“People relate to her,” said Suzanne Scott, General Manager of SARA. “She is able to communicate in such a way that the complex nuances of the project can be understood in layman’s terms.”

Marlowe refereed a recent online kerfuffle on the nature of the milkweed planted at the Monarch butterfly Milkweed Patch just south of the Pearl Brewery on the Museum Reach recently.  Was the Monarch butterfly magnet a native plant or not?

Tropical milkweed on San ANtonio River Walk

Yes, that's Tropical milkweed on the San Antonio River Museum Reach

She confirmed that the species is, indeed, the NONnative Asclepias curassavica, also known as Tropical milkweed.

“I would rather not have it there,” she said matter-of-factly. “That area was to be a formal garden and had to look good year-round,” she said.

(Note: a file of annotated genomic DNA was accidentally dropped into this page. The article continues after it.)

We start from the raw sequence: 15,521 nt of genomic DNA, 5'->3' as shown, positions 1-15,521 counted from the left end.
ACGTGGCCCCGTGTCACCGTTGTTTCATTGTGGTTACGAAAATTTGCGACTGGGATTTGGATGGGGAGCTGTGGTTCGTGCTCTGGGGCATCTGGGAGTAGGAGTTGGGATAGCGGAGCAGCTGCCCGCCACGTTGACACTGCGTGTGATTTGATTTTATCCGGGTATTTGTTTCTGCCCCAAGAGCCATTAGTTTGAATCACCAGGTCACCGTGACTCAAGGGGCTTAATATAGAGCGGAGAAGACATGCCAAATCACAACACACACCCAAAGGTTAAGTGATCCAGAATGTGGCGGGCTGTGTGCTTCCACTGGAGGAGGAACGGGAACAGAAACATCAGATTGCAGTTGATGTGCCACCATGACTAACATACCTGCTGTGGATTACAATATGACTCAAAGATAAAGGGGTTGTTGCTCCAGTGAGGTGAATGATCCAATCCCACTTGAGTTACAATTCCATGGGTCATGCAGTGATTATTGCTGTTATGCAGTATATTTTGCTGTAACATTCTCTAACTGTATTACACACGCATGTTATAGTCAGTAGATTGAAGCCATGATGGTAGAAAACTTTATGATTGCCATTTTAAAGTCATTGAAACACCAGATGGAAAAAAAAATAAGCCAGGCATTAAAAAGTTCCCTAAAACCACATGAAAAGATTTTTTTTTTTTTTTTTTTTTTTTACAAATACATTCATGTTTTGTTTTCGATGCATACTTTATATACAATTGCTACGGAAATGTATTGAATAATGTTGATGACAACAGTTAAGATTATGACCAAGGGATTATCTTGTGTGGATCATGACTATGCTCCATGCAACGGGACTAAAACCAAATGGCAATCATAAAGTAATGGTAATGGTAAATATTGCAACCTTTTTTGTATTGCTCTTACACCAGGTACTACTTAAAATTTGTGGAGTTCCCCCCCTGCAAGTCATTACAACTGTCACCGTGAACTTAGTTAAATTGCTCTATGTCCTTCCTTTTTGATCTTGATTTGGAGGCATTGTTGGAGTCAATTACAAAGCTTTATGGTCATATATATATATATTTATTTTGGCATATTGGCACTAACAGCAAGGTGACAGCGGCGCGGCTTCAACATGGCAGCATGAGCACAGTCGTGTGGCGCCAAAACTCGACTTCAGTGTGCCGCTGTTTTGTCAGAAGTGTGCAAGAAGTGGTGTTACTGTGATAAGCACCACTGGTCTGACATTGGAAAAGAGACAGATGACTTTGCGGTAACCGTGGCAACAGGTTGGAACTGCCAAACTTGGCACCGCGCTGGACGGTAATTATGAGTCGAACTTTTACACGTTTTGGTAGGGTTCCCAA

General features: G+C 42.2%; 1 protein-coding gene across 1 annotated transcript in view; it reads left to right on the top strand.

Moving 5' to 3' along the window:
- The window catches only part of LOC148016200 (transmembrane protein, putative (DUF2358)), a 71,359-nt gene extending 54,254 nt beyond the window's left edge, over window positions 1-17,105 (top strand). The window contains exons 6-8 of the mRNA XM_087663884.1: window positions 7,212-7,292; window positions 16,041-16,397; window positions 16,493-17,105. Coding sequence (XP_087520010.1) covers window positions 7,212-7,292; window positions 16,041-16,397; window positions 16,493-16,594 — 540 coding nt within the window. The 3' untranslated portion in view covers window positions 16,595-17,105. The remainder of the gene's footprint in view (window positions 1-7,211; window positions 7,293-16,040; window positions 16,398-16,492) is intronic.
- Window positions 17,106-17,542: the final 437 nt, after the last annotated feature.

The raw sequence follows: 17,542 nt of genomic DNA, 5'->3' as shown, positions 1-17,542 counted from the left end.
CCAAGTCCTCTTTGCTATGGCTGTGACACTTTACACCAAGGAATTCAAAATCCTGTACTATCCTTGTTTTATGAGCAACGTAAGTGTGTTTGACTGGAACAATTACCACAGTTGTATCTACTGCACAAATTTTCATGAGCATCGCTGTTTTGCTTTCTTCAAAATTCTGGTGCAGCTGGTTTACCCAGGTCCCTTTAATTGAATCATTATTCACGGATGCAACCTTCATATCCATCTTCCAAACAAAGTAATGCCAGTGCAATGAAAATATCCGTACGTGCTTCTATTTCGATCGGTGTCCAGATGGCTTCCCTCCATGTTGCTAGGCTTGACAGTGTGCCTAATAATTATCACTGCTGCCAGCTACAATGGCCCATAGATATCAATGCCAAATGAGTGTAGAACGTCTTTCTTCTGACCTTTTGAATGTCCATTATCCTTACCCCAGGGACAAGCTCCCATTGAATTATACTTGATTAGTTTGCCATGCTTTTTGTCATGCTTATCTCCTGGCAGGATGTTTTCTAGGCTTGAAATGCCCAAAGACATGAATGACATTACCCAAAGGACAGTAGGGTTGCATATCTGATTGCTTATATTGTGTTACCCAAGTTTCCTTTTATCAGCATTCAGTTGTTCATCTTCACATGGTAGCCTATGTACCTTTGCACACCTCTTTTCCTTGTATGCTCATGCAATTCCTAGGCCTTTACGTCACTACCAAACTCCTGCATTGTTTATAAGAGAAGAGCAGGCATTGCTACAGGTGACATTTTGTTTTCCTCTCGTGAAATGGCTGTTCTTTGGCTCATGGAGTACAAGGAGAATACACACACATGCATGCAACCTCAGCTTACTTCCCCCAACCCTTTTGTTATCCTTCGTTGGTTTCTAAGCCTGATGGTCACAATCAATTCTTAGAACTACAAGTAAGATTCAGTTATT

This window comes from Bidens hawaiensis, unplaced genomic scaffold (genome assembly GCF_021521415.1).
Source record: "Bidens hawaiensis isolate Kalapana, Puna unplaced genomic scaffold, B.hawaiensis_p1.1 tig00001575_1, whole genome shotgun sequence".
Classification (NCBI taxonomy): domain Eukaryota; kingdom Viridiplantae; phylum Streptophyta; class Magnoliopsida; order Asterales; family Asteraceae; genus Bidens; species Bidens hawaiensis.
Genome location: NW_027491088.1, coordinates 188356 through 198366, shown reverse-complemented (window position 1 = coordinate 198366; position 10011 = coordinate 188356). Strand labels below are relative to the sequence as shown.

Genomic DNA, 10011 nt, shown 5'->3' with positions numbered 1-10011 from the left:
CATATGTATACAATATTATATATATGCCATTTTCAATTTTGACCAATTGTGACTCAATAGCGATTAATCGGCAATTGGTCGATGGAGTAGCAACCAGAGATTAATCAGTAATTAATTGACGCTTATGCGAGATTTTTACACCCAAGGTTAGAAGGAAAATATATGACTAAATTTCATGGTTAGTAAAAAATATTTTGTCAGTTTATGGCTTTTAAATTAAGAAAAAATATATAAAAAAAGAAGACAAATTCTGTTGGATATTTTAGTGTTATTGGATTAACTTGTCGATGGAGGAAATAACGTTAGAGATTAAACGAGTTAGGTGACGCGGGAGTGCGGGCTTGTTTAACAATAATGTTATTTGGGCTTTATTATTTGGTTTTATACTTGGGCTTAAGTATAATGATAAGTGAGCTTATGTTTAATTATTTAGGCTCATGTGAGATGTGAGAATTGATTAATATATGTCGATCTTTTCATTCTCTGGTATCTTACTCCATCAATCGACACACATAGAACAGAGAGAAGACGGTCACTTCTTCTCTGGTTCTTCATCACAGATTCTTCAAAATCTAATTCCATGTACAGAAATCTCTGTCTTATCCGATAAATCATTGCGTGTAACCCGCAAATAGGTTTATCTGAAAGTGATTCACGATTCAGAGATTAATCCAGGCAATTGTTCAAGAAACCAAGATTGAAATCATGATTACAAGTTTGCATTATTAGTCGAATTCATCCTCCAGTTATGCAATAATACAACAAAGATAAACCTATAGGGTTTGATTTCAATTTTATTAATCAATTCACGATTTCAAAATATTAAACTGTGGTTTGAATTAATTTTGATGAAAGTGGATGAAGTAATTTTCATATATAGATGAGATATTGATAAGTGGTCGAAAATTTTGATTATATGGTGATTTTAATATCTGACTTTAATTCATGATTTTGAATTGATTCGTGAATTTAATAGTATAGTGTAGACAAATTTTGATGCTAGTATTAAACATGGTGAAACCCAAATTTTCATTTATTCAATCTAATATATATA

On the Mission Reach of the San Antonio River Walk: 3,000 trees planted in recent weeks

On the Mission Reach of the San Antonio River: 3,000 native trees planted recently

That won’t be the case  south of downtown on the Mission Reach.  Marlowe and her team have relocated 3.5 million cubic yards of soil (the equivalent amount of concrete could  build another Hoover Dam) to accommodate 23,000 native trees scheduled for installation by 2014.  So far, 3,000 saplings and more than 10,000 pounds of wildflower seed have been planted.